A willful violation of a No Contact Order is a gross misdemeanor; which means that you can get up to a year in jail and a $ 5,000 fine. Since violating a Domestic Violence No Contact Order is itself labeled a crime of domestic violence, your rights to own or possess firearms will be forfeited upon conviction – even if no gun was used, possessed, stated or in any other way used or contemplated. This is true even where the underlining criminal case, which caused the No Contact Order to be issued, is dismissed.

Being in a public place, even the courthouse, is not a defense to violating the order. This means that if an order is issued against you and you see the protected person at a grocery store then you must leave. Inadvertent contact may technically not violate the order, but you may well have to go in front of a Judge to defend yourself. Besides the stress involved, you may have to spend more money in order to hire an attorney.

Even if the victim invites the contact, the respondent can face jail time if the order is violated. What I see most often in my cases, is the following scenario:

Two people have a relationship. Something happens and the police are called. Because of everyone’s sensitivity to “Domestic Violence” the police err on the side of charging someone. A No Contact Order then slams into place, preferring the two people from having contact with one another. It may also make one of them unexpectedly homeless – but that is a different issue. People, being people, want to work the problem out and the accused victim contacts the defendant and says something to the effect of “I’m so sorry that all of this is coming. Come home and I’ll make it worth your while. ” The problem, of course, is that the defensive takes the injured victim up on the offer. Generally, legal problems multiply for the defender shortly thereafter as the happy couple go out to celebrate their rekindled relationship only to pull a “slow and go” at a stop sign – or some other minor traffic infraction. They then get stopped by the police. When the officer runs the occupants’ information, up jumps the No Contact Order and the defender is arrested then taken to jail where he is now facing an additional charge.

Removing the Order

It is very difficult to remove a Pre-Trial No Contact order once it is in place. Even if the victim comes in and testifies before the Judge that the order is not needed, most Judges will leave the order in place.

One strategy is to have the defensive evaluated by a Domestic Violence Treatment Agency. If a counselor is willing to tell the Judge that the defensive would not pose a danger to the victim if the order is removed, then the Judge can eliminate the order. The Treatment Agency may want to get the defender into classes before agreeing to make a recommendation to the Judge.

Another strategy is to ask the Court to modify the No C0ontact Order to allow marriage counseling. Some Judges will require that contact only be allowed while monitored by a third party from the treatment agency.

Once a No Contact Order has been modified to allow conditional contact, a Judge is more likely to remove the order later, unless there is a new problem.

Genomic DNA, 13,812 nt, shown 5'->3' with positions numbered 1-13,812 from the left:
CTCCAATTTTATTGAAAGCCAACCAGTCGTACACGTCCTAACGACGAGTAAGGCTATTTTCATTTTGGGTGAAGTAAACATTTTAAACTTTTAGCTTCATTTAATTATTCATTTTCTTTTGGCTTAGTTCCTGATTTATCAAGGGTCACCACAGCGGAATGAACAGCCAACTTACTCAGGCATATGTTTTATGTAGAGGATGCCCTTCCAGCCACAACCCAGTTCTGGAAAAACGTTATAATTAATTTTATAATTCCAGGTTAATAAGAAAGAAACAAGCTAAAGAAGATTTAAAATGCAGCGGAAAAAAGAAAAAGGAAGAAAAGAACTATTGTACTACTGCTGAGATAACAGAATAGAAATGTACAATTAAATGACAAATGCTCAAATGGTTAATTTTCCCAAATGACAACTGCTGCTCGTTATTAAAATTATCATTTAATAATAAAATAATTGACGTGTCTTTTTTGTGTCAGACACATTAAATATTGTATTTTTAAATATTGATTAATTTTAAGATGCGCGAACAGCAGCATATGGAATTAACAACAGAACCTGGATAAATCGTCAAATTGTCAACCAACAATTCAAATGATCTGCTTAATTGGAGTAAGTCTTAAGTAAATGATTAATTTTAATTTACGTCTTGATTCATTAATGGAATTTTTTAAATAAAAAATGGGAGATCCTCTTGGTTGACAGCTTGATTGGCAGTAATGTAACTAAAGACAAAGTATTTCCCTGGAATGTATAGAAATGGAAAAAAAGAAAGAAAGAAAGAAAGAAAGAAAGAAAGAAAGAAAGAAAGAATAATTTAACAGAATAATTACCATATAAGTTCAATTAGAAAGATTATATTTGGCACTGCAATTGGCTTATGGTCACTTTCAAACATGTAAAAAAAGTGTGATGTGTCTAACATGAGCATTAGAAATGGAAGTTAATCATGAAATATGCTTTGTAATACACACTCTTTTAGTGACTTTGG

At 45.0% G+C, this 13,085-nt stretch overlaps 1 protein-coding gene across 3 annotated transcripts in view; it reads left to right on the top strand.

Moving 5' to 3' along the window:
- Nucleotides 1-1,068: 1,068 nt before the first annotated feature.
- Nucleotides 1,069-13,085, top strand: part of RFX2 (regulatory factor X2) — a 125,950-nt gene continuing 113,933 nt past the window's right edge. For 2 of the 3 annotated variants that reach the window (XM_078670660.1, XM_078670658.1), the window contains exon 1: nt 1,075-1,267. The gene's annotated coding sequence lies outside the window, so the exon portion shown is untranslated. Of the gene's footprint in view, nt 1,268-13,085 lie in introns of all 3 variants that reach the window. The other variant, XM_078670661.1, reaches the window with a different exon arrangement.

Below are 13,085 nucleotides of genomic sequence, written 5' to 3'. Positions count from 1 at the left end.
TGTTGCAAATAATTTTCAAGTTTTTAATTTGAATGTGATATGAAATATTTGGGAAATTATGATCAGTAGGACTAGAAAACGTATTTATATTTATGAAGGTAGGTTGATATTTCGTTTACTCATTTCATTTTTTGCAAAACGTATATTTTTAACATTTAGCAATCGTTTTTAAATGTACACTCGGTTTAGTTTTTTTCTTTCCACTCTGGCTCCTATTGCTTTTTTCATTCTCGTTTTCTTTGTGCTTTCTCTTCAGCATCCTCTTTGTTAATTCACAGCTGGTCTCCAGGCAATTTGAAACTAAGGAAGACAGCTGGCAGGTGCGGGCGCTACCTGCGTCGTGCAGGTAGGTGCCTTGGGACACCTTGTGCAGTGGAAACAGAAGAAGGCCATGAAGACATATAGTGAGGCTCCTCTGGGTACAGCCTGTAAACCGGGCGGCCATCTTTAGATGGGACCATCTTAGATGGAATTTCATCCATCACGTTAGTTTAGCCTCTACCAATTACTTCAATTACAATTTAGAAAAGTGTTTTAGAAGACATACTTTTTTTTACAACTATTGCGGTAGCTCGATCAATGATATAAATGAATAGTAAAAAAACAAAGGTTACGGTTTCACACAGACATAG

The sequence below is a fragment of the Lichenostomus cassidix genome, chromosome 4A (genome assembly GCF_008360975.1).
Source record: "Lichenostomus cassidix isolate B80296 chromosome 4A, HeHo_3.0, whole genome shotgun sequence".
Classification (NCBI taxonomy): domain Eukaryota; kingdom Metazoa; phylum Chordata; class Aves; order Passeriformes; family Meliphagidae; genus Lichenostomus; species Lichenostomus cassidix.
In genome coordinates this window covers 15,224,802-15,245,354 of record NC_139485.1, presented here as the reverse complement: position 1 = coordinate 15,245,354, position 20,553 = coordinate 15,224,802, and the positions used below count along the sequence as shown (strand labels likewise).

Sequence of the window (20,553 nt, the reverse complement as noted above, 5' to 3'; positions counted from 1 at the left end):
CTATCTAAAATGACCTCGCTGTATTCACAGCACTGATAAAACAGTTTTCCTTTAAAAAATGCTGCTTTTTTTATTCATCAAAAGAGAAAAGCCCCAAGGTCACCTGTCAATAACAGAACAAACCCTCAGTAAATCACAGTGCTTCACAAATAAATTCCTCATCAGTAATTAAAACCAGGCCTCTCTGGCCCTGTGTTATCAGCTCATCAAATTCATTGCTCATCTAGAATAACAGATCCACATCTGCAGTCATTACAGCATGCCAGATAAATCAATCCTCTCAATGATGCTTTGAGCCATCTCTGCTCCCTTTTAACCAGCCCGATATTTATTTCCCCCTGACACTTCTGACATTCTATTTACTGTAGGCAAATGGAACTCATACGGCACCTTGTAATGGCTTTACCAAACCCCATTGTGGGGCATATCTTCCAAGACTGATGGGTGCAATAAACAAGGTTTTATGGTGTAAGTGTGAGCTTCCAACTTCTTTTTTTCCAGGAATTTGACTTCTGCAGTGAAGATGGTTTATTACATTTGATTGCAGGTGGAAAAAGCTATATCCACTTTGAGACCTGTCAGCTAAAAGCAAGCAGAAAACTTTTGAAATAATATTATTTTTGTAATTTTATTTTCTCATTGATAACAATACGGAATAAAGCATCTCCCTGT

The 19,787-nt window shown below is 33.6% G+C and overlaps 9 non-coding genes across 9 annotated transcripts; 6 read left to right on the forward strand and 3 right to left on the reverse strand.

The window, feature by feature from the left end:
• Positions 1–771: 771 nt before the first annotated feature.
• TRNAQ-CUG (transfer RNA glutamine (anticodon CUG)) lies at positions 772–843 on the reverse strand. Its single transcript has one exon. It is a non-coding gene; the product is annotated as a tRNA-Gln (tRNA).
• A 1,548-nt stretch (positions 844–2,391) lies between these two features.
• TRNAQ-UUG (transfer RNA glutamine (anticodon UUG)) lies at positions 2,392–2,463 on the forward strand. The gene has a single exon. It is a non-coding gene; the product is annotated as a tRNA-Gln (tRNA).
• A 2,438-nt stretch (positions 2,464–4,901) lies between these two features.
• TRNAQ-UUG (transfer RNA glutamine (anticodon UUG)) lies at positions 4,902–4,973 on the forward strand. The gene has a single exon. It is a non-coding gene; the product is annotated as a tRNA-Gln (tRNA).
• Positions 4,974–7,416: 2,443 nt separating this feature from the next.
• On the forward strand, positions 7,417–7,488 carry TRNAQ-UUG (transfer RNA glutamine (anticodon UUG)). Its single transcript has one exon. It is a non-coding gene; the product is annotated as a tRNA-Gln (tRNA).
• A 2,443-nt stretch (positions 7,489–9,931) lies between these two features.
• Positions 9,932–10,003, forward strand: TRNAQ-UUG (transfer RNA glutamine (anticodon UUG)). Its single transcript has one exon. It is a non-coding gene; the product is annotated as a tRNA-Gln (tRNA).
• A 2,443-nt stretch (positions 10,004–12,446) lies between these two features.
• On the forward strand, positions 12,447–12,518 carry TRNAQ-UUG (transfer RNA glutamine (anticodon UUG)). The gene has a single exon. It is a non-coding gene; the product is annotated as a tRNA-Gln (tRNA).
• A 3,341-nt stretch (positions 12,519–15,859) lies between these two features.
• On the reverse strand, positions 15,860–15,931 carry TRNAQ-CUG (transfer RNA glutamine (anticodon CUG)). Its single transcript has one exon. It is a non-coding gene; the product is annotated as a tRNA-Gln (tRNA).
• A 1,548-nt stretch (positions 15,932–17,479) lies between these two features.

Victim Rights

Most Prosecutors’ Offices have a Domestic Violence Advocate. It is this person’s job to help the victim of a domestic violence oath understand what services are available to them and help keep them informed as the court process moves along.

I have seen numerous cases where the victim does not want the No Contact Order to be in effect. Going through the victims advocate person can sometimes be helpful.

Most courts have a form that the accused victim can fill out requesting that the Judge drop the No Contact Order. In my experience, most Judges will maintain the order even after the victim requests to have it dropped. Even though the order remains in place, having the victim ask for it to be removed is still valuable, since it may be useful on a later attempt to remove the order.

Gun Rights

Conviction for a crime claimed Domestic Violence will cause you to loose your right to own or possess firearms. This is a lifelong ban.


In one case I had, the husband was arrested for a Domestic Violence charge when, during an argument, he thread a bowl into their kitchen sink, chipping it. The argument was overheard by a nearby neighbor who called the police. The police arrived and when they looked in the sink, they found the chipped bow and arrested the husband for domestic violence malicious mischief. There was no allegation that the husband tie the bow at, or even near, his wife. Since Washington is a Community Property state, both the husband and the wife had an ownership interest in the bowl, thus by chipping his bowl, the married damaged property belonging to another (ie his wife) and was there before liable under Malicious Mischief. Without counsel, the husband (who had no prior criminal history) pled guilty at arraignment. He was given a one year No Contact Order which preverted him from going home for a year or having any contact with his wife.

Had the husband contacted an attorney prior to pleading guilty, he may not have had a conviction at all. Even if there was a conviction, an attorney could have helped him avoid such a long No Contact Order.

Copyright (c) 2007 The Cahoon Law Office – All rights reserved.

Spring In Washington, DC – Our Top 10 Things To See


This isn’t your dad’s baseball stadium, the Washington Nationals play in one of the nation’s top state-of-the-art parks that make everything very convenient and memorable. The biggest feature that stands out is the digital displays used for the park’s concession stands. Orders come in faster and with less mistakes, which means less time standing in lines and more time spent watching the game.